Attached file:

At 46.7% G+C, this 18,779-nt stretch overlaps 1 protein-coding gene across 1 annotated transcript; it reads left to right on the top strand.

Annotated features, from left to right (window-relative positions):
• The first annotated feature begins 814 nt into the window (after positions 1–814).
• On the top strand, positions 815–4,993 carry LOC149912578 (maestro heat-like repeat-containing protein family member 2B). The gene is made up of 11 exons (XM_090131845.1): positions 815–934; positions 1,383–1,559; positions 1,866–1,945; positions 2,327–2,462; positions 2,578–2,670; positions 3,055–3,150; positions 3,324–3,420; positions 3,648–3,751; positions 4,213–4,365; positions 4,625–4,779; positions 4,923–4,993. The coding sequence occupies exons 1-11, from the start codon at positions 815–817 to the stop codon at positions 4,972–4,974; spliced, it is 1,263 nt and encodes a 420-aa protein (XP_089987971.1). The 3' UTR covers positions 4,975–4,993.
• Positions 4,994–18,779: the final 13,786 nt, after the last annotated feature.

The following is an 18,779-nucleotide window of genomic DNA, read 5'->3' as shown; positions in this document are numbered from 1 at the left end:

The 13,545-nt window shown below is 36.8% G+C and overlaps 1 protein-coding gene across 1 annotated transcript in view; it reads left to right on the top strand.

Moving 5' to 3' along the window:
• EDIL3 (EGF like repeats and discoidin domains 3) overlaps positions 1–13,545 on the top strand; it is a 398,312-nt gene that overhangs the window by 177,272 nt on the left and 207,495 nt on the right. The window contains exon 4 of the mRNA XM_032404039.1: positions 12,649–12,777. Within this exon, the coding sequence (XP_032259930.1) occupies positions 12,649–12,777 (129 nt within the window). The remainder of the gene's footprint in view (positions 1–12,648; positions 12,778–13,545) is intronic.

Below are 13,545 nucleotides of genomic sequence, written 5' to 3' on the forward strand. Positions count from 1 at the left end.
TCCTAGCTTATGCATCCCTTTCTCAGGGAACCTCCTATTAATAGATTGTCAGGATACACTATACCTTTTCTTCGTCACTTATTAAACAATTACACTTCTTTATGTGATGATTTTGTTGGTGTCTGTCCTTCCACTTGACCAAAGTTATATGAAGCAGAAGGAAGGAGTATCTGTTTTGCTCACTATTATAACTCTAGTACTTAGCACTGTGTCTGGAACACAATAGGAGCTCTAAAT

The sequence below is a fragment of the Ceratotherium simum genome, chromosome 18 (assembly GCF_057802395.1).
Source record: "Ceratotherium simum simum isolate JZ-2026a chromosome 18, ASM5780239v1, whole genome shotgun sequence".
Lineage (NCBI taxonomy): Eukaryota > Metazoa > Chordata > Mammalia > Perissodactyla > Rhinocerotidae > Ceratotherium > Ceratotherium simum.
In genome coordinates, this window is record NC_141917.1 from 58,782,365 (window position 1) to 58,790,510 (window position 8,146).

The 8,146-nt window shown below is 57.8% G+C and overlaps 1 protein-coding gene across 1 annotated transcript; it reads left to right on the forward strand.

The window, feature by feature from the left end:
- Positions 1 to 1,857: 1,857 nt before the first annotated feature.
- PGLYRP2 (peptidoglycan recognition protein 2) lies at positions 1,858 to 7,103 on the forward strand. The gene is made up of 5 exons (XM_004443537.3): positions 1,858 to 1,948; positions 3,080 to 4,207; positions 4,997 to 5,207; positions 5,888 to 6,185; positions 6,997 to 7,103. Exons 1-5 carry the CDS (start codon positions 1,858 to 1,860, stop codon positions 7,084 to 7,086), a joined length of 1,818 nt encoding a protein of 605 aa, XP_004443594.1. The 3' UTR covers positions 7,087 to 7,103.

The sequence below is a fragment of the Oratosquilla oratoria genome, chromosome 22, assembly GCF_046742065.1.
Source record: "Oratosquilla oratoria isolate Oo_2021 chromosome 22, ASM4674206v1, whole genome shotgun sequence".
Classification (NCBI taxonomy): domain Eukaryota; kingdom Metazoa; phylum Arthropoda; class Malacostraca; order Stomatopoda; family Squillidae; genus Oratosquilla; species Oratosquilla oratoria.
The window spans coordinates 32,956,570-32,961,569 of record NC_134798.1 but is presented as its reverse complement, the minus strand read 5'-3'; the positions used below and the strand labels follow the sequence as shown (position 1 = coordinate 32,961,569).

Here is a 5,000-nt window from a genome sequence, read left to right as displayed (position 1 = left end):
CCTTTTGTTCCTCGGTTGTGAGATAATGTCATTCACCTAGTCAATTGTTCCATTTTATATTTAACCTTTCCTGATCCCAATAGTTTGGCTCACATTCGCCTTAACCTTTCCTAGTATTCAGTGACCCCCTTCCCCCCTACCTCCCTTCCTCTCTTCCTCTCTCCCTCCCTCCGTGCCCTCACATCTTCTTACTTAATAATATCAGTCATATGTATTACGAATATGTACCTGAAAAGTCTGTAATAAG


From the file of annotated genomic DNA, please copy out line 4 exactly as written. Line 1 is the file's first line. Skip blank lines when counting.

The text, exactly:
• On the top strand, positions 815–4,993 carry LOC149912578 (maestro heat-like repeat-containing protein family member 2B). The gene is made up of 11 exons (XM_090131845.1): positions 815–934; positions 1,383–1,559; positions 1,866–1,945; positions 2,327–2,462; positions 2,578–2,670; positions 3,055–3,150; positions 3,324–3,420; positions 3,648–3,751; positions 4,213–4,365; positions 4,625–4,779; positions 4,923–4,993. The coding sequence occupies exons 1-11, from the start codon at positions 815–817 to the stop codon at positions 4,972–4,974; spliced, it is 1,263 nt and encodes a 420-aa protein (XP_089987971.1). The 3' UTR covers positions 4,975–4,993.